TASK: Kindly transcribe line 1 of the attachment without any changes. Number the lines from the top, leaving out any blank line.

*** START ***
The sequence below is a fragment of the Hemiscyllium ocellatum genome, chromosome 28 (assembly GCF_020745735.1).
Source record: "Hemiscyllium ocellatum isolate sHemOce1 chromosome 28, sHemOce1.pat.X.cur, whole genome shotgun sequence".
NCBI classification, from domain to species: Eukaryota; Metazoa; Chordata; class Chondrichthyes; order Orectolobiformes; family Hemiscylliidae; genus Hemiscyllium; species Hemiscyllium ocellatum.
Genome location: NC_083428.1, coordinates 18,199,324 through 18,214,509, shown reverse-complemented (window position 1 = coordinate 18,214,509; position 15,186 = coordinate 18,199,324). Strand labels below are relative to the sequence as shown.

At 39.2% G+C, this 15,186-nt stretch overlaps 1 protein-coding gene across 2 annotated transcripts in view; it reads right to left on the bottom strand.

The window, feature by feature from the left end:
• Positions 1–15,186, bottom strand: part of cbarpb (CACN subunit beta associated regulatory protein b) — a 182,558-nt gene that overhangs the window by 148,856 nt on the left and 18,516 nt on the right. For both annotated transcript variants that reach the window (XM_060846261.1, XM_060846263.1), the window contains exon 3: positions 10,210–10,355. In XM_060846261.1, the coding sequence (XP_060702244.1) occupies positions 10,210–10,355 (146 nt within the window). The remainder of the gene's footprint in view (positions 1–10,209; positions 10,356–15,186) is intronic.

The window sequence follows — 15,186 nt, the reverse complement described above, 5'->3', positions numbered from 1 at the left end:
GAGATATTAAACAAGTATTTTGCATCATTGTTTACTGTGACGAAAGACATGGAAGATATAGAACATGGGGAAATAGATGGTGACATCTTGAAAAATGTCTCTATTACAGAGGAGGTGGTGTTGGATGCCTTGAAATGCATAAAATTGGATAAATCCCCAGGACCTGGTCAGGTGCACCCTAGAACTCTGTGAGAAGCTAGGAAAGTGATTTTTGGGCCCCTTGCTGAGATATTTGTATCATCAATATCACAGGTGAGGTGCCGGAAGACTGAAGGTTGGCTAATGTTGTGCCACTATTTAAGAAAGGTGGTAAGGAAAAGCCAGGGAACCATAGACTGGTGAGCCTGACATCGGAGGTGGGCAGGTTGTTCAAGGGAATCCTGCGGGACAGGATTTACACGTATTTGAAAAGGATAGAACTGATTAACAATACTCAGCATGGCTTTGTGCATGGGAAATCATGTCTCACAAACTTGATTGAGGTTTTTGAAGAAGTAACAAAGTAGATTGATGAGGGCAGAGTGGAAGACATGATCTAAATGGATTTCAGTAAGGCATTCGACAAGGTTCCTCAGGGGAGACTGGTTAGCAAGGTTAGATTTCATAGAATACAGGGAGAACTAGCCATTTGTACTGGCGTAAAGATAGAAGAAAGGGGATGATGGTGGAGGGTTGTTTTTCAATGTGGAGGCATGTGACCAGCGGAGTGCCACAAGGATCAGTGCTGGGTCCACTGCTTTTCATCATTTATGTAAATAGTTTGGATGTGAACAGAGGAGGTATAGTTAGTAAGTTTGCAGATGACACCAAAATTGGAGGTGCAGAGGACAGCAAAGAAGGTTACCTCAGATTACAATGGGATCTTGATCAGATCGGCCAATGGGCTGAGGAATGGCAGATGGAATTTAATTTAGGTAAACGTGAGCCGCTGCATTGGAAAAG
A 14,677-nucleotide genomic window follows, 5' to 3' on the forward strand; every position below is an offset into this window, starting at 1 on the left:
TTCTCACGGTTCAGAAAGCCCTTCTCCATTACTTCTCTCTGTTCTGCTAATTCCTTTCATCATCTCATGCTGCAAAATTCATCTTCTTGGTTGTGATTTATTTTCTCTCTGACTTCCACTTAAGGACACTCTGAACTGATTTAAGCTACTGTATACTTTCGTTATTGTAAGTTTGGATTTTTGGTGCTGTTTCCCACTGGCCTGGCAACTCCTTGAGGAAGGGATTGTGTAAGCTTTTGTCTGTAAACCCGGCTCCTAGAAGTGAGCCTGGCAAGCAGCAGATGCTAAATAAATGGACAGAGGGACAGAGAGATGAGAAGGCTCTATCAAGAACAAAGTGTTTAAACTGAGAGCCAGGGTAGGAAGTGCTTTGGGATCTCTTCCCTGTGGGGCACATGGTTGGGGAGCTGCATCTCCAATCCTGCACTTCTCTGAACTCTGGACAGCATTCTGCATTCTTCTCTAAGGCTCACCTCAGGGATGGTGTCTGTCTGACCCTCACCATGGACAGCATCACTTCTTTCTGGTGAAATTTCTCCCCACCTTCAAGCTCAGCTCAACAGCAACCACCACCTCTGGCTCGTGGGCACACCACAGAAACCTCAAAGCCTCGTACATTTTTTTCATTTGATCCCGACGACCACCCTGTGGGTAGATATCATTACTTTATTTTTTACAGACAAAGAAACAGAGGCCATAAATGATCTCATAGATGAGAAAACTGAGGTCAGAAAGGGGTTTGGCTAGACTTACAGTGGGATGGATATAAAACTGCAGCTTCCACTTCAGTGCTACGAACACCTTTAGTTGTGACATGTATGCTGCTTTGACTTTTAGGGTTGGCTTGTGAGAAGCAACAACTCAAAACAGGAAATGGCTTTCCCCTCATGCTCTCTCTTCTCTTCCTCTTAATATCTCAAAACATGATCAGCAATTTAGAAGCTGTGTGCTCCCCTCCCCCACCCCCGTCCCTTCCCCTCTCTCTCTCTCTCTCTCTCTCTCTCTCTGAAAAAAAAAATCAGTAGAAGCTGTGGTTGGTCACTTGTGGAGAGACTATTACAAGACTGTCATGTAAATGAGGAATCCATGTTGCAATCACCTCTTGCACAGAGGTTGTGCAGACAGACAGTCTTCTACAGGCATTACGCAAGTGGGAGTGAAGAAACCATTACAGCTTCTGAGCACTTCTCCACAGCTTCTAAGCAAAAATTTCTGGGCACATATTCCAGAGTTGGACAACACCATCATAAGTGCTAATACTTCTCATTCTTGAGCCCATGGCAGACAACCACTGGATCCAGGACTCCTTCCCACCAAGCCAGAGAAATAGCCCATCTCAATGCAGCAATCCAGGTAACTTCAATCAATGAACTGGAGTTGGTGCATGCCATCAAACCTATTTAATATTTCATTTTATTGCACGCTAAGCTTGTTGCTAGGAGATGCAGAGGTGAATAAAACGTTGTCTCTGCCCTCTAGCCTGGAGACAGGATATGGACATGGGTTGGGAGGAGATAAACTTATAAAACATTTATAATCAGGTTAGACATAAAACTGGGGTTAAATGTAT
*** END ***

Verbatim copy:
The sequence below is a fragment of the Hemiscyllium ocellatum genome, chromosome 28 (assembly GCF_020745735.1).